|Westfield State Women, Men Sweep MCLA|
|By Stephen Dravis, iBerkshires.com Sports|
07:15PM / Saturday, January 06, 2018
NORTH ADAMS, Mass. -- With eight former Berkshire County high school athletes on the court at MCLA on Saturday, there were a number of local families in the stands for the Trailblazers’ MASCAC-opening double-header against Westfield State.
At least one family got to go home happy.
Westfield State junior Lucy Barrett scored 11 points and passed out four assists to help the Owls defeat MCLA, 101-62, in the opener.
In the nightcap, the Westfield State men earned a 104-87 win over the ‘Blazers despite a team-high 17 points from MCLA’s Joseph Wiggins.
In the first game, Westfield State’s women used their platoon-style substitution pattern and full-court pressure defense to force 41 MCLA turnovers and hold the Trailblazers to just 39 percent shooting when they were able to get the ball into the front court.
The Owls (7-6, 1-1 Massachusetts Small College Athletic Conference) made the most of its 16-player roster with all but one player seeing the floor for 10 or more minutes. Barrett started but played just 14 minutes.
The Mount Greylock graduate said coach Andrea Bertini’s style of constantly keeping fresh legs on the court has been one of the highlights of playing for the Owls.
“Freshman year was the first year we started with it, and I think coming in you don't really expect to play a lot freshman year,” Barrett said. “So when you move to a style where you're automatically at least 10 deep if not more, I know me and the other freshmen were excited about the opportunity. It meant we had a greater chance to get on the court.
“Honestly, it's really fun. People think it's hard to get in a rhythm, but once you're out there, it's so much fun. The game's going fast, you're getting a ton of steals and a lot of opportunities.”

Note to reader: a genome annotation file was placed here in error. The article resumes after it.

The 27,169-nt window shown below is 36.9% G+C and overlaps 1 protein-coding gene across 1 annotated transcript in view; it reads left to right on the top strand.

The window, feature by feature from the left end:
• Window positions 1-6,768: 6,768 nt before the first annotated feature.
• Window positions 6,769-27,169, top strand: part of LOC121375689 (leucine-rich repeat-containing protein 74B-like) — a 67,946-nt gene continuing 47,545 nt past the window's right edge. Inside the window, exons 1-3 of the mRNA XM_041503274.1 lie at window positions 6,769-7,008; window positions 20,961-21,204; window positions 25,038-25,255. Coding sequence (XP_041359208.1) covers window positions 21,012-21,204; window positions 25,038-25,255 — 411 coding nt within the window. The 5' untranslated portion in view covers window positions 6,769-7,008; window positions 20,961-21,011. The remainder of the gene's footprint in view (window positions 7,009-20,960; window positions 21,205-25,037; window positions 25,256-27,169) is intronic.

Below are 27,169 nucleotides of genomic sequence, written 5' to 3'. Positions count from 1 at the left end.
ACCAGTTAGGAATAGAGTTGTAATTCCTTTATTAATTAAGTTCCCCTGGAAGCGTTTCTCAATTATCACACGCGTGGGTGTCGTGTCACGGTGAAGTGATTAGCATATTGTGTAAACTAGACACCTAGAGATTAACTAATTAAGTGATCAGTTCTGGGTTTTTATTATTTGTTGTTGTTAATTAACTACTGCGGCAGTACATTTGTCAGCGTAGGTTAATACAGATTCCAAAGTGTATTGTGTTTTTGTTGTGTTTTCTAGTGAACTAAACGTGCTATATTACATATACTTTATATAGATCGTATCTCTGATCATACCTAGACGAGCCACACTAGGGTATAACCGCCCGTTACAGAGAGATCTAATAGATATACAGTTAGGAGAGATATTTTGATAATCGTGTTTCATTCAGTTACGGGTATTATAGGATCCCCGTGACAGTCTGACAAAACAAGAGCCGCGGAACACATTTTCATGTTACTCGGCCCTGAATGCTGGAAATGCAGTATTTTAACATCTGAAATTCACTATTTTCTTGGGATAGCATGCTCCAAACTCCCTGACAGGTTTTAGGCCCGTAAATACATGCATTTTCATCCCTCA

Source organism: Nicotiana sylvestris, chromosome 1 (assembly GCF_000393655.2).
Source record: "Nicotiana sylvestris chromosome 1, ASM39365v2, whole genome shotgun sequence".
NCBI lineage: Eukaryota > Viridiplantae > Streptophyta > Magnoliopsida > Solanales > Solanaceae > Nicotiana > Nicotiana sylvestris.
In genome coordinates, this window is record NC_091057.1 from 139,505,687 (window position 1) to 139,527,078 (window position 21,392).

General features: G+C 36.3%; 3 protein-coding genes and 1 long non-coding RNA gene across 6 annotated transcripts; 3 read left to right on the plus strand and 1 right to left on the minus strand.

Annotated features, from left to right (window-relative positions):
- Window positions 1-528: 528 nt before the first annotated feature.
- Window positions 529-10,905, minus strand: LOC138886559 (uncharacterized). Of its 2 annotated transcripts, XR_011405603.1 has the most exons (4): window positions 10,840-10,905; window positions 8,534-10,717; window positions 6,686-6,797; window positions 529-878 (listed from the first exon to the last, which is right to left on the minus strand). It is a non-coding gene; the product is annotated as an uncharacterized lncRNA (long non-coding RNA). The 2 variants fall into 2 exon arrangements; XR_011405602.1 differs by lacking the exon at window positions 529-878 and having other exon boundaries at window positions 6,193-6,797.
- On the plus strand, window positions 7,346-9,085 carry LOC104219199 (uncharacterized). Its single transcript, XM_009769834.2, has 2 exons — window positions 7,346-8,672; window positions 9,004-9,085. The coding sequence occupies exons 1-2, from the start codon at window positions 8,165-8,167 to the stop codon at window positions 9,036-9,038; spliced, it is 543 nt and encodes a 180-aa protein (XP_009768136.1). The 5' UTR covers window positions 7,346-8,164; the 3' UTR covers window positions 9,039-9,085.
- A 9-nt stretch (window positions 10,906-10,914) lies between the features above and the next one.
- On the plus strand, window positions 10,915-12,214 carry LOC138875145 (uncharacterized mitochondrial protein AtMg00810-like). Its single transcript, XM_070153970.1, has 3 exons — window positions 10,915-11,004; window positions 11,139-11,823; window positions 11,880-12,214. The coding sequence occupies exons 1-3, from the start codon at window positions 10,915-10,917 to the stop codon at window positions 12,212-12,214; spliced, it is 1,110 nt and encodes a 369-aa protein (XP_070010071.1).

On Saturday, Westfield State forced 10 turnovers in the first seven minutes to take a 14-2 lead when Barrett set up Chelsea Moussette (game-high 20 points) for a 3-pointer.
The Trailblazers righted the ship from there and matched Westfield State through the end of the first quarter and start of the second. When Hoosac Valley’s McKenzie set up Samantha Gawron for a jumper on the baseline, MCLA (4-8, 0-1) cut the deficit to 28-18.
But Westfield State scored the next 11, including a pair when Barrett drove the right wing for a bucket, to take a 21-point lead.
It was 17 at half-time, and the Owls put the game away with an 18-5 run to takea 79-47 lead in the third quarter.
Barrett did a lot of the damage during that stretch, converting two conventional three-point plays, knocking down a triple and assisting on an Ashley Lane bucket during the spurt.
MCLA’s second-half efforts were hampered by the departure of Drury graduate Emily Moulton, who appeared to injure her left foot or ankle battling for a rebound with 2 minutes, 10 seconds left in the first half.
“Obviously, losing a player affects you, losing a player of Emily Moulton's caliber, even just the leadership qualities that she puts out there when she plays,” MCLA coach Loren Stock said. “It's hard. It's the style that she plays.”